And now we have a president who will be helming the office against the wishes of the people, accountable to now one but her benefactors who got her there and adding another tint of opacity to the way CPF funds are managed. Is CPF our money? PM Lee clearly doesn’t think so and he confirms it when he goes out the way to ensure his choice is now guarding the henhouse.
At the very least that is the amount of contempt the PAP shows towards we, the people. And at the very worst we won’t know what will happen to our CPF savings when now we have a president who is beholden to the incumbent watching over how the incumbent manages them. When the PAP goes populist, such as policies such as the Pioneer Generation Package, it is only cynically manipulating the population at best.
Case in point, 2 years after its landslide victory, hikes to water prices (along with added costs to consumer items and food items) and S&CC charges followed, rendering the pioneer generation package almost meaningless (even if the poorest members of the elderly community received vouchers to offset the costs, it is unclear what is the threshold set for the receipt of vouchers and they will still be affected by past down costs when they purchase their meals or pharmaceuticals).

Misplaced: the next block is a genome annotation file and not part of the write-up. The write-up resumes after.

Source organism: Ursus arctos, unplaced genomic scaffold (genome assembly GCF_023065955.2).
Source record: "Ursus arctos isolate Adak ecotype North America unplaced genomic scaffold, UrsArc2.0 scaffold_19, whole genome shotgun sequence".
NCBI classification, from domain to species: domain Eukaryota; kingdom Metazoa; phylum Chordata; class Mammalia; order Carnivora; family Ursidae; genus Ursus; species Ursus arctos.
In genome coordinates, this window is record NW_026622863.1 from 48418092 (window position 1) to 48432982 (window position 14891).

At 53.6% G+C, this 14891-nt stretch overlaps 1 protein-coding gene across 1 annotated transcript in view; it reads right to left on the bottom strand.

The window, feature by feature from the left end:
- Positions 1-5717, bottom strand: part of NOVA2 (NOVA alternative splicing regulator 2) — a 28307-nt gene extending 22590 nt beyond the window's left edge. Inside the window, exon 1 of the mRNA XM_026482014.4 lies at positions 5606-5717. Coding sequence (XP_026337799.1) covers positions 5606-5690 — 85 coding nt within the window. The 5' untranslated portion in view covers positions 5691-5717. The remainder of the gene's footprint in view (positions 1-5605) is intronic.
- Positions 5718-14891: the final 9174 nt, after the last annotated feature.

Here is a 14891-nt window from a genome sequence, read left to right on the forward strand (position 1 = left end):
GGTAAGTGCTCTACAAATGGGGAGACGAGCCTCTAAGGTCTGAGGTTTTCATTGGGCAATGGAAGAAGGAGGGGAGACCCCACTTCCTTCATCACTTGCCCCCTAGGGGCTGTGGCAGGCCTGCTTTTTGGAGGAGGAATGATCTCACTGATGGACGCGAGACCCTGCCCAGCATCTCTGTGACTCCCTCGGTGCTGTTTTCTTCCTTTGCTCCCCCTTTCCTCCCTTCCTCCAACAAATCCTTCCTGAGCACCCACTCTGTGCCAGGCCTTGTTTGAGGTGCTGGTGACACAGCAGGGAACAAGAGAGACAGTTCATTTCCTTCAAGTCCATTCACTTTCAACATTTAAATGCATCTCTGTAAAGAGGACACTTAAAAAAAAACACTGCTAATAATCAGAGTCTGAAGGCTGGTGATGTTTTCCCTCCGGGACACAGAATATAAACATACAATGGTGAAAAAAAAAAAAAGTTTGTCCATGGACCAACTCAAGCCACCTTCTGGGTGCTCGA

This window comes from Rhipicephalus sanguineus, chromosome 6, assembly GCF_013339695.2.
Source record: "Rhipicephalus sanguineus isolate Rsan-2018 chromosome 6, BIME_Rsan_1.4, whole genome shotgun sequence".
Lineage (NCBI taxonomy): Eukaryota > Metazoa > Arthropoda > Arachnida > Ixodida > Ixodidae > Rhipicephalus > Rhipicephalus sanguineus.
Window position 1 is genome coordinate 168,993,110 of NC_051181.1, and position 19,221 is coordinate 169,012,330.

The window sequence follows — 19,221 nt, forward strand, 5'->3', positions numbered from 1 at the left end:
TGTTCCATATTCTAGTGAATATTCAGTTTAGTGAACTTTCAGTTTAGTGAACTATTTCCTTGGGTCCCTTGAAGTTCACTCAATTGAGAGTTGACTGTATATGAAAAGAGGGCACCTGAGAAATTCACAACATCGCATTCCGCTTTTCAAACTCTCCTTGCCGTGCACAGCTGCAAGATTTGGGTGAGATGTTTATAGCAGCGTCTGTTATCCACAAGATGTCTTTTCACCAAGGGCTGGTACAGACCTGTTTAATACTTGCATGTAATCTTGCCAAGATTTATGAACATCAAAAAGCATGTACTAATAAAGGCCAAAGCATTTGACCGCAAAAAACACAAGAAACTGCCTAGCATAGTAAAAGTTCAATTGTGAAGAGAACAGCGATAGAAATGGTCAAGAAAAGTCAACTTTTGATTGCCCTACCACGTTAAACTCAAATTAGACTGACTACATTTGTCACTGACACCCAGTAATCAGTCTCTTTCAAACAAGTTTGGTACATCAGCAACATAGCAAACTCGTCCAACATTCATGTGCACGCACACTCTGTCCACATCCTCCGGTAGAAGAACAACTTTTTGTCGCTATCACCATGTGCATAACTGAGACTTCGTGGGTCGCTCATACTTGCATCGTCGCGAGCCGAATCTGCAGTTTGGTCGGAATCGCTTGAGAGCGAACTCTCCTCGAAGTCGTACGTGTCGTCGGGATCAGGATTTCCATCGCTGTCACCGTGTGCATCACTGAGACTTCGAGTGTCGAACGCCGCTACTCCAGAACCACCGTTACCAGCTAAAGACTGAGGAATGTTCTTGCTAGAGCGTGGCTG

Whether GE 2015 will be the last general election we will ever have is now everyone’s guess. Why I call it so because it might be the last time in many years to come where the Opposition will be able to mount a vigorous challenge against the incumbent and sadly Singapore squandered the chance to put in place a system that would guarantee a future with real and meaningful change in place.
Like it or not, a system has to be put in place where the government of the day honours those it is leading. A nation where its government honours its people will lead to a culture where people will honour each other which would lead to a healthier society and one that is able to attract and retain the best of it own. Will we live to regret the decisions made on 11 September 2015?
But if we ever get to the next general election with the Opposition somehow able to keep its big fished unscathed by the system, let us remember to ensure that lightning will not strike again on the same spot.